Baran’s network typologies from the early days of computing (1964) are still referenced by Tecnopolitica researcher-activists at the forefront of social transformation today (see diagram below). Decentralized and distributed networks, politics and technologies are at the heart of Tecnopolitical practices, however their politics are far removed from Baran’s context of US Air Force funded research. Politically, Tecnopolitica would have more in common with the trajectory of bell hooks whose framework: emphasises ‘the centre’ (contrasted with the margin); suggests ‘the decentering of the West globally’ and a focus instead on ‘attention on the issue of voice. Who speaks? Who listens? And why?’ (p. 40, 1994); and continues to be a reference point today for people arguing for ‘decentering and decolonising knowledge’ (Moreno Figueroa, 2019).
However, the substance and vibe of the hooks’ text sends very different messages to these stylised network visualisations (above and below)….
Clearly in a sense, it’s not a fair comparison, as there would be sections of the Tecnopolítica body of work that give a more embodied account (and these will also be considered in time). However, these kinds of network visualisations are a key part of the Tecnopolítica vocabularly and are present in / influence the thinking and writing style, so it’s worth examining what each approach adds and leaves out.
The first thing that strikes me in the hooks’ text above, is that we see people in a place and we get a strong clear sense of what it’s like to really be and live in that space, how power is working there. Whereas with these network diagrams..Where are we? Where are they? We don’t know. For me, these network visualisations have always inspired my imagination and have opened up dynamic spatial thinking processes in my mind. Including strategic ideas about power and creativity. So maybe we can know or imagine ‘where’ these networks are? Are they ‘in cyberspace’? Are they defining their own network-kind of place? Are these networks ‘in’ a collective mental space? Maybe there are some answers, but we have to work on it, and it can feel a bit speculative. In any case, it’s very different from the clear embodied message of hook’s text.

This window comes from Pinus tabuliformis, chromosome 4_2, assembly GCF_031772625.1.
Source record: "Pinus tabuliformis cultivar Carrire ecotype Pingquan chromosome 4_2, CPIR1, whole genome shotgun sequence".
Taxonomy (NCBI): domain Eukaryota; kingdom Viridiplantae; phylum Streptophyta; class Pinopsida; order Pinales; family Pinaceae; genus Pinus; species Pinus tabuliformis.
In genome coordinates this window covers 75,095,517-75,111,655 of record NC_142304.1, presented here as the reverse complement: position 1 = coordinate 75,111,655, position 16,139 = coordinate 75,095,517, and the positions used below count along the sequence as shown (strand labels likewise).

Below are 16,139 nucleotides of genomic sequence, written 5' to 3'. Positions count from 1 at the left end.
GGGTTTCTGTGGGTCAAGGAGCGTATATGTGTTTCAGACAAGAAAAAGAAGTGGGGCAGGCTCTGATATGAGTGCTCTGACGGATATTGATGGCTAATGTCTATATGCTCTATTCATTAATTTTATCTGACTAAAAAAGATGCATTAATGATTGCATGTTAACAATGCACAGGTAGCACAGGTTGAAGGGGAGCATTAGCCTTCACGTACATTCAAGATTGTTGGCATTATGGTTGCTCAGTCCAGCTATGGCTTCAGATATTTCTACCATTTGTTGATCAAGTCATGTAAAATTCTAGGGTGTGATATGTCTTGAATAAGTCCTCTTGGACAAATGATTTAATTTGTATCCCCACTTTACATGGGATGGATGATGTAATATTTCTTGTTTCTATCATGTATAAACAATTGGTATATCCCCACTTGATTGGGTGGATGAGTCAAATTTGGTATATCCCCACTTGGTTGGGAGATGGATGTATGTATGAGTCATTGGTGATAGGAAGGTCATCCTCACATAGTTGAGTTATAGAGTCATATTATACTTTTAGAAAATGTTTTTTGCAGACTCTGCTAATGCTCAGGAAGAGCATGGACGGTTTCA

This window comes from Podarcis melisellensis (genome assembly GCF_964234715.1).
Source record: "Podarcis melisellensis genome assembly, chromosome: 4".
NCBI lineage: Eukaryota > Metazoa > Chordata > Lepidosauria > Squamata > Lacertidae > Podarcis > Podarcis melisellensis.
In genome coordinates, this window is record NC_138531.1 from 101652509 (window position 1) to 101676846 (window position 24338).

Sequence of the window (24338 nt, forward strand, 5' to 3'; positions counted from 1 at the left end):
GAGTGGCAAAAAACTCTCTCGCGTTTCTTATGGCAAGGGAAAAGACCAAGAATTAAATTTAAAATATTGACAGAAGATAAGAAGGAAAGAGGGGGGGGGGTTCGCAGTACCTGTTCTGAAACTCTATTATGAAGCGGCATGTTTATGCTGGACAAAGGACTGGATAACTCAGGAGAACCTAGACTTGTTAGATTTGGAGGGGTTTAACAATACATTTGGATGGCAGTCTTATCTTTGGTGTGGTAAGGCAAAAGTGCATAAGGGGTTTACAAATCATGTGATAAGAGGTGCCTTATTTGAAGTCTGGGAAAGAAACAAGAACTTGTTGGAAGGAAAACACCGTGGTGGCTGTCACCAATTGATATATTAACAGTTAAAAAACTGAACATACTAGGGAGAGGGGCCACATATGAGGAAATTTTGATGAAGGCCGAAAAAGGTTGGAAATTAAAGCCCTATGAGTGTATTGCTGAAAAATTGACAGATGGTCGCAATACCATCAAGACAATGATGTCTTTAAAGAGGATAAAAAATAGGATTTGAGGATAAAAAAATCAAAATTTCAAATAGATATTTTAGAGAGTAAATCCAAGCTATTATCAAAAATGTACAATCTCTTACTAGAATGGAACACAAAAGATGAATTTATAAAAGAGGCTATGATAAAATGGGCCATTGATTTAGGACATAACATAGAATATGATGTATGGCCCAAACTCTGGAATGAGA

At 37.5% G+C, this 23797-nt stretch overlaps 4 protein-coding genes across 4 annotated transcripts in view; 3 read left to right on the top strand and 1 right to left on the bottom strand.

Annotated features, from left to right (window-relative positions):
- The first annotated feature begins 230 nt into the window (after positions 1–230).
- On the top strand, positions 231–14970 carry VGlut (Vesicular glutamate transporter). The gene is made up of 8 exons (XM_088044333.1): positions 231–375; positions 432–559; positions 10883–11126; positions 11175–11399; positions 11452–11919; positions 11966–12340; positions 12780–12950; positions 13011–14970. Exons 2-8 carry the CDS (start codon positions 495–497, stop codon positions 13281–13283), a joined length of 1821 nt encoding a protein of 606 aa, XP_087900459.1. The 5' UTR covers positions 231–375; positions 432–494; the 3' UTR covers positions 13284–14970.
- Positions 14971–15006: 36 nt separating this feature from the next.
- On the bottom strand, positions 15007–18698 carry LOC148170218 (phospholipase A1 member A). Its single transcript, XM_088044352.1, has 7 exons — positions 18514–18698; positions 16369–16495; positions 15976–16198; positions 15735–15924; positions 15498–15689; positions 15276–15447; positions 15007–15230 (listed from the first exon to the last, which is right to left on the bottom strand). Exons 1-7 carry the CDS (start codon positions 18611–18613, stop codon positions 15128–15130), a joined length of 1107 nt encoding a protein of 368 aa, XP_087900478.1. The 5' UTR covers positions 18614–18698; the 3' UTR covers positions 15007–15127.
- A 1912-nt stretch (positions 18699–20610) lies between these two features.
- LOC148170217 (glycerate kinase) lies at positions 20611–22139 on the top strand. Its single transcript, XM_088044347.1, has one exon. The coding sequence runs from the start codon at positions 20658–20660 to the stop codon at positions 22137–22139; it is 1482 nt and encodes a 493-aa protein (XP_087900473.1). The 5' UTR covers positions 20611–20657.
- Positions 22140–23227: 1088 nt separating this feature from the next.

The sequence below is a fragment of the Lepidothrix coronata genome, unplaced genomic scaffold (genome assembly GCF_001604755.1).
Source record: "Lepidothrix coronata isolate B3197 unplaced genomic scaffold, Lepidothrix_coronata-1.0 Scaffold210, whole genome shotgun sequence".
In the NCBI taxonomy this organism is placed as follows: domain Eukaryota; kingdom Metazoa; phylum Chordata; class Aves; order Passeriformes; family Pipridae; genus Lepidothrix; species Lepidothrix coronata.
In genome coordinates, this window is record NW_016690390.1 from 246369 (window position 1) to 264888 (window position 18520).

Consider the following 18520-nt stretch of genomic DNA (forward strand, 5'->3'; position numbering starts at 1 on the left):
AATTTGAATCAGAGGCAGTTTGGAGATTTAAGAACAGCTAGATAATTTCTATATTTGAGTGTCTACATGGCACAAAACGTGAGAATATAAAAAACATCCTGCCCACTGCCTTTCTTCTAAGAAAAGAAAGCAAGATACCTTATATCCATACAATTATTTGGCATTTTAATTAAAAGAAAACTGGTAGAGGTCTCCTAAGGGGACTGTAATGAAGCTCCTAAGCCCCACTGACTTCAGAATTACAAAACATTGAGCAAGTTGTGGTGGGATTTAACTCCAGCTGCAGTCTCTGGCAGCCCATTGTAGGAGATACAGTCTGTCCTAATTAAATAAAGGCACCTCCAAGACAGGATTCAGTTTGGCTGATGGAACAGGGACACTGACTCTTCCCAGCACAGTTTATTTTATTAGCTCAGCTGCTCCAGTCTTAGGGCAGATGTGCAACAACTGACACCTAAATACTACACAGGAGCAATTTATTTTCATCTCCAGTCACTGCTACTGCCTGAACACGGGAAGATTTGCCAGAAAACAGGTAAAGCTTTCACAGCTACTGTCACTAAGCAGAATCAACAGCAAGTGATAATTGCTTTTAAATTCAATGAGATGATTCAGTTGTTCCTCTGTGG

I used to watch beautiful Gephi network mappings of Twitter hashtags spreading, and appreciated them on a visual and cognitive level, but they always felt a bit divorced from material reality and/or what they are supposed to represent. Until one day I had a kind of Eureka moment and saw how they connected with people and places that I actually knew. That story will have to wait for another day as it’s little one’s bedtime now…
As ever… more later….
Notes for later:
Eureka moment with Gephi and Zocalo femme.
In hooks’ text the whole is seen. In Notes from Nowhere, the actors don’t see the whole.
Paul Baran (1964). “On Distributed Communications”, a document prepared for the United States Air Force Project Rand.
bell hooks (1994). Teaching to Transgress. Routledge.
bell hooks (2000). Feminist Theory. From Margin to Center. Pluto Press. First printed 1984.
Moreno Figueroa, Monica (2019). “Hearing the voices of women who need to be heard. In April of 2019, the activist, scholar and political icon Angela Davis visited Cambridge for two prominent events: a public conversation with poet and novelist Jackie Kay, and a symposium titled “Pathways to Liberation: Celebrating Black British Feminisms”. Available at:
Toret, Javier and Antonio Calleja (2013). “D2.1 Collective intelligence framework”, D-CENT,
Decentralised Citizens ENgagement Technologies, Specific Targeted Research Project
Collective Awareness Platforms, Project no. 610349.
One thought on “Centres, Margins, Distributions”